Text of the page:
Professional fiduciaries are a relatively new profession in California. They have established their own organization, the Professional Fiduciaries Association of California (PFAC) to promote high standards of practice and continuing education for its members. They have also initiated legislation establishing regulation through the California Department of Consumer Affairs.
The San Jose Mercury News has recently run a series of articles criticizing professional fiducaries for excessive fees.
They portrayed some of the most prominent fiduciaries in Silicon Valley as greedy and unprincipalled.
Anyone who knows these individuals, as I do, knows this portrayal couldn’t be further from the truth. They have the highest moral character of any group that I know, and are some of my most valued friends and clients.
A fiduciary acts as an executor, administrator, trustee or conservator for an individual. That means they have to act in that person’s place to manage their finances and their personal care. It’s an awsome responsibility. The fiduciary is required to account for every dollar that they receive and every dollar that they pay from the client’s funds on behalf of the client. The fiduciary is required to place the interests of the client first, for which the fiduciary is compensated with fees. The hourly rates of the fees are comparable to those of other professionals, such as CPAs and attorneys.
A professional fiduciary must have a broad set of skills, including knowlege of probate law, asset management, accounting, personal communication, arbitration, mediation and relationships (hand holding). There are education, examination and experience requirements to have a state-issued license.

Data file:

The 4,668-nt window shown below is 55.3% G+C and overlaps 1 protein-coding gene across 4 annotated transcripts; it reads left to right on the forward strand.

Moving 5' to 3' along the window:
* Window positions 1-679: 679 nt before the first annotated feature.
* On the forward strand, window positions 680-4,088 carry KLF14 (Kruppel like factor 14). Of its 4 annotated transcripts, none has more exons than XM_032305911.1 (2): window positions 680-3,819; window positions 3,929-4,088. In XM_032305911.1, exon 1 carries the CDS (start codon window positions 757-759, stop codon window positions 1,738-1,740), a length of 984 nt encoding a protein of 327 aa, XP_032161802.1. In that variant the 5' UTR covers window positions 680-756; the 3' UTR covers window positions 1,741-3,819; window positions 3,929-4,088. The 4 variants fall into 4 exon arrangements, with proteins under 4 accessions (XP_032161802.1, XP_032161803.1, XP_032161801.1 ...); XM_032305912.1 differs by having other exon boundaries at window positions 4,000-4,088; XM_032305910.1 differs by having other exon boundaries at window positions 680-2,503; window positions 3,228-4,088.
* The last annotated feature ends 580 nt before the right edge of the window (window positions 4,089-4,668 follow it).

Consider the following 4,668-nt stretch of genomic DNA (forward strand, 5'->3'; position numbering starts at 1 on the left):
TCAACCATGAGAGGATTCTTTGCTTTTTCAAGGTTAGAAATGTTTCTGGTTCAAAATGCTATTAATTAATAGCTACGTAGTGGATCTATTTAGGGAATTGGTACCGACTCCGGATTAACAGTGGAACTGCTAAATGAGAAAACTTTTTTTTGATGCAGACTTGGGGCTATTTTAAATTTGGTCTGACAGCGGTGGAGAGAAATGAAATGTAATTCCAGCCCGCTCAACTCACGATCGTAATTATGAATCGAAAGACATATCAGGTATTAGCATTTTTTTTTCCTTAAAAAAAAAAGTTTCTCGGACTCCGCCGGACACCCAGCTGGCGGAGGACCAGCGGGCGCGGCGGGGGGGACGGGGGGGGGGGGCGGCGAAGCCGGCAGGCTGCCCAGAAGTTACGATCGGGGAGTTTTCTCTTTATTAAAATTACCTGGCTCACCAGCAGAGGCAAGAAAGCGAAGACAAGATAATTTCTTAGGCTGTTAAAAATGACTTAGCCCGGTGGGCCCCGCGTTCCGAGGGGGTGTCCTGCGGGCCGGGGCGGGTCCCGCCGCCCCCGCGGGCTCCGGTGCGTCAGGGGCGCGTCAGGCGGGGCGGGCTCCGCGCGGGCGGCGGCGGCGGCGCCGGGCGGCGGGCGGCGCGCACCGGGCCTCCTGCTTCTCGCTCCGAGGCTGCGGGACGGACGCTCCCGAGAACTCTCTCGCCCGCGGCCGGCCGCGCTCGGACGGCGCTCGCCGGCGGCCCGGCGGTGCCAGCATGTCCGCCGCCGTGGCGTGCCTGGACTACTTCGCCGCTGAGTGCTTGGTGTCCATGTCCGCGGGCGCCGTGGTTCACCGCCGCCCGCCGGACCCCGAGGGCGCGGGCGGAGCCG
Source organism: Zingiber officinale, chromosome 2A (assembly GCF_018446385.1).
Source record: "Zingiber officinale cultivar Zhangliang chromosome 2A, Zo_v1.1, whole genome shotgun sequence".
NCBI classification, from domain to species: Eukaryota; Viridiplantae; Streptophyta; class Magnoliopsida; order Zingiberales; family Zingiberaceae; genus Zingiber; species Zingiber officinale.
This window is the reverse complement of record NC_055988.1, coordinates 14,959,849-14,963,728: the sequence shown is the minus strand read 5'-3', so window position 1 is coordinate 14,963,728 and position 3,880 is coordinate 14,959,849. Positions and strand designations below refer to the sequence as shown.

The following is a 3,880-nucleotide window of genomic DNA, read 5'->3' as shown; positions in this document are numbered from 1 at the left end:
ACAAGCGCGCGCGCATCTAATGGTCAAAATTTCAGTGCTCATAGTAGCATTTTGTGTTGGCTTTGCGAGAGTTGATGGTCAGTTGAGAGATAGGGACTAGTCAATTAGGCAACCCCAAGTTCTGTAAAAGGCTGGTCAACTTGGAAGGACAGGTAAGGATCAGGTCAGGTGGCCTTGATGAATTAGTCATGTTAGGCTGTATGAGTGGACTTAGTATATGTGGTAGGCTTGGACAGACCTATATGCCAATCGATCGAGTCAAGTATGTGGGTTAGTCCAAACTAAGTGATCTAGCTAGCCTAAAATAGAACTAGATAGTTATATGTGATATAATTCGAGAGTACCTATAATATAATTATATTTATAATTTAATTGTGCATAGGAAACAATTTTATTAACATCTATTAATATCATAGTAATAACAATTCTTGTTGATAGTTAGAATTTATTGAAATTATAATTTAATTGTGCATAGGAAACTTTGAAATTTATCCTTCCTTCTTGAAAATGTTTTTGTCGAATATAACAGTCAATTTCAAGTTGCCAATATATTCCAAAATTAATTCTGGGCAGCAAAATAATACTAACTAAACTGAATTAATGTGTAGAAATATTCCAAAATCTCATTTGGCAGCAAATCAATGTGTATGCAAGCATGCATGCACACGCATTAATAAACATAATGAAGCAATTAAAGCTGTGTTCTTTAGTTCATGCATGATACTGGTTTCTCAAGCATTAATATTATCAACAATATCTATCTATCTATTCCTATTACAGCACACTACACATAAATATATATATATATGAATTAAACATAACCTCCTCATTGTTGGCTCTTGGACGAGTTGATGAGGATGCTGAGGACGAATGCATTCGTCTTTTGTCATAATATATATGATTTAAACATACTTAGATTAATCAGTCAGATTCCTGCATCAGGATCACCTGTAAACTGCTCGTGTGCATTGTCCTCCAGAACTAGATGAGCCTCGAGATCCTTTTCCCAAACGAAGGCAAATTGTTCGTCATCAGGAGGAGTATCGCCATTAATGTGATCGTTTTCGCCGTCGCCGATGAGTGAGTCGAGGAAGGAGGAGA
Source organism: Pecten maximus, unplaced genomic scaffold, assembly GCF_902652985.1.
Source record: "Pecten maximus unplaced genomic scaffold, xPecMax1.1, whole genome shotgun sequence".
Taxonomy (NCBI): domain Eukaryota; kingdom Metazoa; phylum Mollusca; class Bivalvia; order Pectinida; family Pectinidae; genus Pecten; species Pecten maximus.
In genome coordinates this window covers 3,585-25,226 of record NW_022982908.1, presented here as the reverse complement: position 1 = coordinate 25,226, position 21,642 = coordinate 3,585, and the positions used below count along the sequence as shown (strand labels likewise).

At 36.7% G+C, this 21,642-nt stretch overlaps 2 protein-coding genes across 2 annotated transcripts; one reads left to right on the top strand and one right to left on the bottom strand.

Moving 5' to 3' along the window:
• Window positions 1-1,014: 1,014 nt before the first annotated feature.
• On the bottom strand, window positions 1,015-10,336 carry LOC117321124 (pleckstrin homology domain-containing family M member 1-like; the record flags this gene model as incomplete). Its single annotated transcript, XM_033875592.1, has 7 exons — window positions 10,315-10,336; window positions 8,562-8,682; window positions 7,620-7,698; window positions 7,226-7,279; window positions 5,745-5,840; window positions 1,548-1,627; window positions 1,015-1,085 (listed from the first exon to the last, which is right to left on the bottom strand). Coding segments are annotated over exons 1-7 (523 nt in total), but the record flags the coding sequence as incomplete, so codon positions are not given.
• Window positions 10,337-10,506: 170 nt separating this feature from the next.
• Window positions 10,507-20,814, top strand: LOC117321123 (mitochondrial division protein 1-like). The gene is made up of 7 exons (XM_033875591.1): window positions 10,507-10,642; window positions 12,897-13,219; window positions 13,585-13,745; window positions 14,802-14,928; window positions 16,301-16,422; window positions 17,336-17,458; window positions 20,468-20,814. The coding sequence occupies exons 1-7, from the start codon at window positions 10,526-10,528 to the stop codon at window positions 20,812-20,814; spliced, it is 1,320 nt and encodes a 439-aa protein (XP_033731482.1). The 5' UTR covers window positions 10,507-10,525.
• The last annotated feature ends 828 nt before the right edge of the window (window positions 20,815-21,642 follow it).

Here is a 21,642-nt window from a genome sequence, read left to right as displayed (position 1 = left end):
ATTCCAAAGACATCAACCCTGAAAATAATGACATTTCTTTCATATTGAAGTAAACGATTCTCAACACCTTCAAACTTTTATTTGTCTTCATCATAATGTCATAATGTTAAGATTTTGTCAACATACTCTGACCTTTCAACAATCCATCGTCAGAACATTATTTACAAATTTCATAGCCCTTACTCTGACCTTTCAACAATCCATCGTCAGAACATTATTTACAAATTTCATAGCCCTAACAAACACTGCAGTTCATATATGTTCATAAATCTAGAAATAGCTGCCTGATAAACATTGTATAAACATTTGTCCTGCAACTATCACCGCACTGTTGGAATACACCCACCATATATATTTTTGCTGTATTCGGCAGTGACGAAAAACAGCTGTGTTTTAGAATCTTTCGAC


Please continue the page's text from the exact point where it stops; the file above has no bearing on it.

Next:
Most individuals have a family member or friend who can act as a fiduciary. Occasionally, there is no family member or friend who is willing or able to take on the task. Then a professional fiduciary can be hired. (Indigent individuals are handled by the county Public Guardian’s office.)
Since fiduciaries take care of the personal business of their clients, such as collecting their income and paying their bills, negotiating contracts, maintenance of the client’s property and more, it is a time-consuming task and can result in very significant fees.
For court-supervised accounts, the judge reviews the fees for reasonableness and approves or disapproves them for payment.
In some communities, ceilings have been adopted to limit the compensation of professional fiduciaries. The limitations have been so onerous that professional fiduciaries have decided to no longer offer their services for court-supervised accounts in some of these communities.
In response to the San Jose Mercury News series, the judges of the Santa Clara County Superior Court have promised to review whether new fee guidelines should be adopted. California Assemblyman Jim Beall has called for a statewide change to limit the fees for professional fiduciaries.
I believe that the judicial review of the fees is a sufficient check. In addition, the California Department of Consumer Affairs has authority to review abuses by professional fiduciaries and take disciplinary action. Government regulation of pricing of other goods and services hasn’t worked in the past. It is more expensive to do business and to live in some communities than others, and professionals should be able to recover those costs in their fees. Governmental review of pricing would require constant revision for inflation.
A state dictated cap on fees for professional fiduciaries also sets a dangerous precedent. The state could try to extend fee controls to virtually any service and profession. This would create a bureaucratic tangle. It goes against our country’s preference for a free marketplace.
I urge CPAs, EAs and attorneys to support professional fiduciaries in their blogs, social media and newsletters and to write representatives in the California legislature to not adopt fee caps for professional fiduciaries in California.